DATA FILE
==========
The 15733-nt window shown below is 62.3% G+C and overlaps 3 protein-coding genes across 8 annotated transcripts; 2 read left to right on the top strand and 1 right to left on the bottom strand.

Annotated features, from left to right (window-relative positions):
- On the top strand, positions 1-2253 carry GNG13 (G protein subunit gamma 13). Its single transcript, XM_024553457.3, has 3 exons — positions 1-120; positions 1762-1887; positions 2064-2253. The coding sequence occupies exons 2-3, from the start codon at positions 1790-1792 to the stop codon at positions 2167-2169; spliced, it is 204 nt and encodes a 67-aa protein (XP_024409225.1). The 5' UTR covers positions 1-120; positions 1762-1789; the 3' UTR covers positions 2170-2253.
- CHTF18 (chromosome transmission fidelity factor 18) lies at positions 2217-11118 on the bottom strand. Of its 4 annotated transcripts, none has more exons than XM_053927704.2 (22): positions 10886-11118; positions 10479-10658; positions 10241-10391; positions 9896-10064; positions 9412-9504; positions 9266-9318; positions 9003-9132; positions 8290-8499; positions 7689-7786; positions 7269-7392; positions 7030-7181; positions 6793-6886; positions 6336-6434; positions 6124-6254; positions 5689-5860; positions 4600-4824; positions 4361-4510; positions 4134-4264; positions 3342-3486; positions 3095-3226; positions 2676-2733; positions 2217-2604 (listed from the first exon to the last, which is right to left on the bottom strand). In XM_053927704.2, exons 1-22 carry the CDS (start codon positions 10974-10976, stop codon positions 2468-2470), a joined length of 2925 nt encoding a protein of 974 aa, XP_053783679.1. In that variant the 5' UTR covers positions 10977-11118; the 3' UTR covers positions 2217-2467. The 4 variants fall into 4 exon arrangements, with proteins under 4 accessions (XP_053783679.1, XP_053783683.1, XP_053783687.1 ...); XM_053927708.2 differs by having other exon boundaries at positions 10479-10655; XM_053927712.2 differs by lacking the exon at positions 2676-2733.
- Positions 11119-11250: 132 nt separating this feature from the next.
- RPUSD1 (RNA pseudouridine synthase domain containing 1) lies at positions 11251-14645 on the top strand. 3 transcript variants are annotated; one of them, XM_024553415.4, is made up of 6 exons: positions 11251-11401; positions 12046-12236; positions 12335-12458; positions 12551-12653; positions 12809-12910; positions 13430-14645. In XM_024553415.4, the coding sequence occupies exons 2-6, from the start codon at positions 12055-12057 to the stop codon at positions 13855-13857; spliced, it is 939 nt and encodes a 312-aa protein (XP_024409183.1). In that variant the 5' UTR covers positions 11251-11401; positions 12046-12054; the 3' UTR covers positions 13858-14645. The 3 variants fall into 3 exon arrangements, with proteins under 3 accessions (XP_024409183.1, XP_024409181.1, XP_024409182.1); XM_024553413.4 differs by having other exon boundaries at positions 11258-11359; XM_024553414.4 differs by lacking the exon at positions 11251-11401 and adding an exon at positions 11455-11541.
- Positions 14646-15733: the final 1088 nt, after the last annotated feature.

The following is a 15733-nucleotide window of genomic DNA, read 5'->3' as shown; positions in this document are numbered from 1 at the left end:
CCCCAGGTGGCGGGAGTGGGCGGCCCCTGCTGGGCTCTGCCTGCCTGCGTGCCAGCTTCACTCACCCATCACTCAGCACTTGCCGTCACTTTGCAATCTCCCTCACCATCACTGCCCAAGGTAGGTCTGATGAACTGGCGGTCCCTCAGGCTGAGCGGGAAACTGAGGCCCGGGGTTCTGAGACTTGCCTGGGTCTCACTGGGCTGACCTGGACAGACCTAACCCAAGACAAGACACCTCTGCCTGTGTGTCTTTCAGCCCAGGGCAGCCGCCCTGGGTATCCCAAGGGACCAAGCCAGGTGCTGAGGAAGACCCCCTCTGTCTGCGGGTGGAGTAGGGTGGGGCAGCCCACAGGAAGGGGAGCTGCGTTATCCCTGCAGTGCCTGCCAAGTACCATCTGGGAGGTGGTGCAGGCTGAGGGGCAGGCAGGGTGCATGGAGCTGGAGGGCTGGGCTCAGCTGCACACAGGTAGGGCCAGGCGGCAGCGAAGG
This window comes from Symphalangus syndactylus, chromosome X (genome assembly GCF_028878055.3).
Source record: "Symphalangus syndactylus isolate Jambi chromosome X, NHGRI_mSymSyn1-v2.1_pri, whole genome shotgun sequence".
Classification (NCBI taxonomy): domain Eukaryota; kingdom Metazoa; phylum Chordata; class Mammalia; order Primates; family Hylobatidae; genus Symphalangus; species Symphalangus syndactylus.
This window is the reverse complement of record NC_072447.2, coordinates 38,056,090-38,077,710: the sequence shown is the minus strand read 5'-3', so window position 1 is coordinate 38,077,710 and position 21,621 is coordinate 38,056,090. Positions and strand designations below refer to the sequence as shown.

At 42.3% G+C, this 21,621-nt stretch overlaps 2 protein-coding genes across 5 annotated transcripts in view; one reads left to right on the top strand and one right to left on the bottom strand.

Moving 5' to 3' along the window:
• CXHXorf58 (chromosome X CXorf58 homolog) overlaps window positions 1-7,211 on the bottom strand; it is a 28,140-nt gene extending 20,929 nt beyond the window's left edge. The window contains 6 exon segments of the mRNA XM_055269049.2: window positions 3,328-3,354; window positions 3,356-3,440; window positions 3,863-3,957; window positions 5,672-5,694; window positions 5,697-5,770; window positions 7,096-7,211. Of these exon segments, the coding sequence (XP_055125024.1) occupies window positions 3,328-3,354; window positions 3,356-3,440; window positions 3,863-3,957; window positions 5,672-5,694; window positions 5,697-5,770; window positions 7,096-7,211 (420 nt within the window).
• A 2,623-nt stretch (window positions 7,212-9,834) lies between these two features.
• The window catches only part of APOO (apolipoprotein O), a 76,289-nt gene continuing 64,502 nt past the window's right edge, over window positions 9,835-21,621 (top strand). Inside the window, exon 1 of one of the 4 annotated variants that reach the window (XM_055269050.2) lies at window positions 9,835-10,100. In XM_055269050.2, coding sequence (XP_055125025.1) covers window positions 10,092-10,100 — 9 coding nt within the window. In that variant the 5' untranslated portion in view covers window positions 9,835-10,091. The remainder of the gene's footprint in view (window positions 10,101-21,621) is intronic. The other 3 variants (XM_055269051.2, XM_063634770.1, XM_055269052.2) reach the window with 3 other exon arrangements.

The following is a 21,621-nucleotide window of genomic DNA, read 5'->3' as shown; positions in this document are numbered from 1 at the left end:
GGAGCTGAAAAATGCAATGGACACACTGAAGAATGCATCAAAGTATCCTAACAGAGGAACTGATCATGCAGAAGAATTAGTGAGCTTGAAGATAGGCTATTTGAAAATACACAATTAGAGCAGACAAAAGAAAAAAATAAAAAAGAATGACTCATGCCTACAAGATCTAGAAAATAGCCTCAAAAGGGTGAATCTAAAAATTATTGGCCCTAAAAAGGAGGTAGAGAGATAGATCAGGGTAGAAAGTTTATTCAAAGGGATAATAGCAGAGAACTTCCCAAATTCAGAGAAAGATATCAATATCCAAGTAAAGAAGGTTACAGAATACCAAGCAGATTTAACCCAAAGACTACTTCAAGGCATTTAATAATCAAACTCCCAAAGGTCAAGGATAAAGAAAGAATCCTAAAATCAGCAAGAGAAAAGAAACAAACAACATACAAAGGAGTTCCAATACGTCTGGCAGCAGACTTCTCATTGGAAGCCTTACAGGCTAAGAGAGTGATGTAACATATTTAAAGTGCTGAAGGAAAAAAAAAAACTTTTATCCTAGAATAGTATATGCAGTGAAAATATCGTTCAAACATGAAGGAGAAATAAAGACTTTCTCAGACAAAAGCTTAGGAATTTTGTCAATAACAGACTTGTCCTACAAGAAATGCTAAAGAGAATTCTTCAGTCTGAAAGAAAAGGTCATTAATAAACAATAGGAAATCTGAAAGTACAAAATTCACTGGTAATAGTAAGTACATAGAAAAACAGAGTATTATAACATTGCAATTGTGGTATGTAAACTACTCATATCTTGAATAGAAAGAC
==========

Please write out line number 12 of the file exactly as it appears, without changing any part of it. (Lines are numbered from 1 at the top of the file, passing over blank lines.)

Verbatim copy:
Classification (NCBI taxonomy): domain Eukaryota; kingdom Metazoa; phylum Chordata; class Mammalia; order Primates; family Hylobatidae; genus Symphalangus; species Symphalangus syndactylus.